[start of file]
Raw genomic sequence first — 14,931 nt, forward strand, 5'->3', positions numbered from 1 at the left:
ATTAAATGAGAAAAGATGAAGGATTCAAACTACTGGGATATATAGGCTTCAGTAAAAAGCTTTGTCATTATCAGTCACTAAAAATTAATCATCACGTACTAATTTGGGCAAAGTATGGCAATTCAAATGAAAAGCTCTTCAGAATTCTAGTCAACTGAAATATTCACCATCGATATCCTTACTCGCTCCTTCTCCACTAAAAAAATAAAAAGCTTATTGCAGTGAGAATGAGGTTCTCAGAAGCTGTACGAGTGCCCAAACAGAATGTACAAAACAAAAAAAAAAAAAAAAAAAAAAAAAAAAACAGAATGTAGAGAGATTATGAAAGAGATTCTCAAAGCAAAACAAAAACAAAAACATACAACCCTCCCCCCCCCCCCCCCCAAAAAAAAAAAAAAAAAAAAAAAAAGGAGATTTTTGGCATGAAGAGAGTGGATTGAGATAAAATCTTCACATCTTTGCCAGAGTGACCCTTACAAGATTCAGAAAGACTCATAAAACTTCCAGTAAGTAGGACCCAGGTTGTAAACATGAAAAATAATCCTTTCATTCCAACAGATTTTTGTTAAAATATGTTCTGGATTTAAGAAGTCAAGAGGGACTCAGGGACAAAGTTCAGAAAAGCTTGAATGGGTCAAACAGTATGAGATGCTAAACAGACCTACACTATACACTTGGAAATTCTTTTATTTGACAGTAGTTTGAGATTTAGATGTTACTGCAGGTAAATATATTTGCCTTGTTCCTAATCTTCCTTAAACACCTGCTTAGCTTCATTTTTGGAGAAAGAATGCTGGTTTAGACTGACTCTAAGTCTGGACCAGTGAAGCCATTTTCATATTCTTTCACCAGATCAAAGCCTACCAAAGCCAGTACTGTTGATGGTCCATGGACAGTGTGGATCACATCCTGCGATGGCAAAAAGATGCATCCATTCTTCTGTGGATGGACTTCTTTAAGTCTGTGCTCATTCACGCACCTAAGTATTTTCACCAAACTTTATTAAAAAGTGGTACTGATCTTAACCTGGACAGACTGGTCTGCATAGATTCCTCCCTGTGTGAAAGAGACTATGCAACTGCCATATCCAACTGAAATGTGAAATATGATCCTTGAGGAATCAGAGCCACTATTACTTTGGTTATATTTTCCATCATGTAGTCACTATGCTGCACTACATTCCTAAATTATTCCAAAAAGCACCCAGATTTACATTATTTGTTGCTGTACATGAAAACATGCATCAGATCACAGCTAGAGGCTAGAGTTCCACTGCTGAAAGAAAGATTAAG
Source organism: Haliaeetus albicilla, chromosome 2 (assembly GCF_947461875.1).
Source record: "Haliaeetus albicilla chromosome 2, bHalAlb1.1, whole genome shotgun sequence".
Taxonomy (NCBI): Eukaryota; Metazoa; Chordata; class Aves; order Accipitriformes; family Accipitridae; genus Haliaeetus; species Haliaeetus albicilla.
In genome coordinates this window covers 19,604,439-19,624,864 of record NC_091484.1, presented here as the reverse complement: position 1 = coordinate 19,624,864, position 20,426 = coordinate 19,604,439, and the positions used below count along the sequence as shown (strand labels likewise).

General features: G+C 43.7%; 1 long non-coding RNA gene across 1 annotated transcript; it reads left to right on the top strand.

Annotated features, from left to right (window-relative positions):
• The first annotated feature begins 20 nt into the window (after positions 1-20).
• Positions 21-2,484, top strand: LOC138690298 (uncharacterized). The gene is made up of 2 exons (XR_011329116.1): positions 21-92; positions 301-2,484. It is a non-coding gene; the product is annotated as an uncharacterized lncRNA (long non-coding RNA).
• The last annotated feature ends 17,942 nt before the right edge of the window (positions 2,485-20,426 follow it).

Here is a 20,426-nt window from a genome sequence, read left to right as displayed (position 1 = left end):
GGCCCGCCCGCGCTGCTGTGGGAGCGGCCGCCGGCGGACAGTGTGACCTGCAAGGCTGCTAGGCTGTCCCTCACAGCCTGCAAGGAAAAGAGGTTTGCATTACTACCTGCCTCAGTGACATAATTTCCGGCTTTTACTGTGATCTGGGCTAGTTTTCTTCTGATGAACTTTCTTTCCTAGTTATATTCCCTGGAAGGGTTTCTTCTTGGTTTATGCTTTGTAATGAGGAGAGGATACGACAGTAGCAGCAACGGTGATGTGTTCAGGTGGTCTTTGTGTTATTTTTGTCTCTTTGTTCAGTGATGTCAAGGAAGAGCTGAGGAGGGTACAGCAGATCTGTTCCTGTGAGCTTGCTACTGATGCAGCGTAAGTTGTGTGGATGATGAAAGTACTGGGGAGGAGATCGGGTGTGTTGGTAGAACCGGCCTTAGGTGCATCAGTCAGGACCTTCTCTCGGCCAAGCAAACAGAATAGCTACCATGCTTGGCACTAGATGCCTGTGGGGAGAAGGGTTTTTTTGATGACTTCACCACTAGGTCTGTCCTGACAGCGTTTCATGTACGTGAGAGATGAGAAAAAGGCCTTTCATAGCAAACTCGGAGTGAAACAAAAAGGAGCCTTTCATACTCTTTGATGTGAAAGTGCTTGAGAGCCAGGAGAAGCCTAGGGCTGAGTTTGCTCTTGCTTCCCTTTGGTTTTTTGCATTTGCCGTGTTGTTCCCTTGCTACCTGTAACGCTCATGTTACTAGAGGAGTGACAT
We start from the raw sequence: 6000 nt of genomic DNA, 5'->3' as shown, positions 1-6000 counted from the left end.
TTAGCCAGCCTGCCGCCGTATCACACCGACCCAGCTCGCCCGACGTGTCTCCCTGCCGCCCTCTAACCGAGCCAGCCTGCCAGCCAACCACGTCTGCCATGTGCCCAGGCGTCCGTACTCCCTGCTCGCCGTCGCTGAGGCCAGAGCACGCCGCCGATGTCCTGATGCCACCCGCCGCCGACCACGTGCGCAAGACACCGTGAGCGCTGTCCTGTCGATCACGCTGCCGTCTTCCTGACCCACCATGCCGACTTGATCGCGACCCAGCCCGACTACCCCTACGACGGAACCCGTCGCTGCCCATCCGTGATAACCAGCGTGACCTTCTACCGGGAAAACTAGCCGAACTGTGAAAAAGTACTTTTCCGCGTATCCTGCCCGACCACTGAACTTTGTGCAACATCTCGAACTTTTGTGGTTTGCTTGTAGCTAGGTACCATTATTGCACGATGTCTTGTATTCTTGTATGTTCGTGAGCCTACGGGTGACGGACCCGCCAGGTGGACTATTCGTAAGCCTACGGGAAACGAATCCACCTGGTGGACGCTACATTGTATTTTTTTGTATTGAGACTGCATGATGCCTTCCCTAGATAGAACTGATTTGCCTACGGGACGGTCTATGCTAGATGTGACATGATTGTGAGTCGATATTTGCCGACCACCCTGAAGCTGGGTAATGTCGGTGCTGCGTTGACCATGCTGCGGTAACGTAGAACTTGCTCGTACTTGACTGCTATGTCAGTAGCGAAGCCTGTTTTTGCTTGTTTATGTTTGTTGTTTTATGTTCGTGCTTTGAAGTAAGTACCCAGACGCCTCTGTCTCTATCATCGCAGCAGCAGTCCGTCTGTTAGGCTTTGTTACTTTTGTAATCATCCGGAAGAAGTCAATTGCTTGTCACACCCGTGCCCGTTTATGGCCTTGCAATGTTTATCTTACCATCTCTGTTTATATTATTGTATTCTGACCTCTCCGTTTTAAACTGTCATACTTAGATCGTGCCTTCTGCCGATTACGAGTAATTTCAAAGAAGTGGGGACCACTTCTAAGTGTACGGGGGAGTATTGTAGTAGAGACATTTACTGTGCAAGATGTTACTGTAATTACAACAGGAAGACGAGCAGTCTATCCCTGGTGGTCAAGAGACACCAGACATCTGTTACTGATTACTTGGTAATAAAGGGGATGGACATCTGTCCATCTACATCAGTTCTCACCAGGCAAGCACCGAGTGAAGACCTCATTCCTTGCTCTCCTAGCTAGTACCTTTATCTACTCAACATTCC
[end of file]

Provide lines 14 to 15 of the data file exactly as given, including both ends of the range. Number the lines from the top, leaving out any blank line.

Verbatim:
We start from the raw sequence: 6000 nt of genomic DNA, 5'->3' as shown, positions 1-6000 counted from the left end.
TTAGCCAGCCTGCCGCCGTATCACACCGACCCAGCTCGCCCGACGTGTCTCCCTGCCGCCCTCTAACCGAGCCAGCCTGCCAGCCAACCACGTCTGCCATGTGCCCAGGCGTCCGTACTCCCTGCTCGCCGTCGCTGAGGCCAGAGCACGCCGCCGATGTCCTGATGCCACCCGCCGCCGACCACGTGCGCAAGACACCGTGAGCGCTGTCCTGTCGATCACGCTGCCGTCTTCCTGACCCACCATGCCGACTTGATCGCGACCCAGCCCGACTACCCCTACGACGGAACCCGTCGCTGCCCATCCGTGATAACCAGCGTGACCTTCTACCGGGAAAACTAGCCGAACTGTGAAAAAGTACTTTTCCGCGTATCCTGCCCGACCACTGAACTTTGTGCAACATCTCGAACTTTTGTGGTTTGCTTGTAGCTAGGTACCATTATTGCACGATGTCTTGTATTCTTGTATGTTCGTGAGCCTACGGGTGACGGACCCGCCAGGTGGACTATTCGTAAGCCTACGGGAAACGAATCCACCTGGTGGACGCTACATTGTATTTTTTTGTATTGAGACTGCATGATGCCTTCCCTAGATAGAACTGATTTGCCTACGGGACGGTCTATGCTAGATGTGACATGATTGTGAGTCGATATTTGCCGACCACCCTGAAGCTGGGTAATGTCGGTGCTGCGTTGACCATGCTGCGGTAACGTAGAACTTGCTCGTACTTGACTGCTATGTCAGTAGCGAAGCCTGTTTTTGCTTGTTTATGTTTGTTGTTTTATGTTCGTGCTTTGAAGTAAGTACCCAGACGCCTCTGTCTCTATCATCGCAGCAGCAGTCCGTCTGTTAGGCTTTGTTACTTTTGTAATCATCCGGAAGAAGTCAATTGCTTGTCACACCCGTGCCCGTTTATGGCCTTGCAATGTTTATCTTACCATCTCTGTTTATATTATTGTATTCTGACCTCTCCGTTTTAAACTGTCATACTTAGATCGTGCCTTCTGCCGATTACGAGTAATTTCAAAGAAGTGGGGACCACTTCTAAGTGTACGGGGGAGTATTGTAGTAGAGACATTTACTGTGCAAGATGTTACTGTAATTACAACAGGAAGACGAGCAGTCTATCCCTGGTGGTCAAGAGACACCAGACATCTGTTACTGATTACTTGGTAATAAAGGGGATGGACATCTGTCCATCTACATCAGTTCTCACCAGGCAAGCACCGAGTGAAGACCTCATTCCTTGCTCTCCTAGCTAGTACCTTTATCTACTCAACATTCC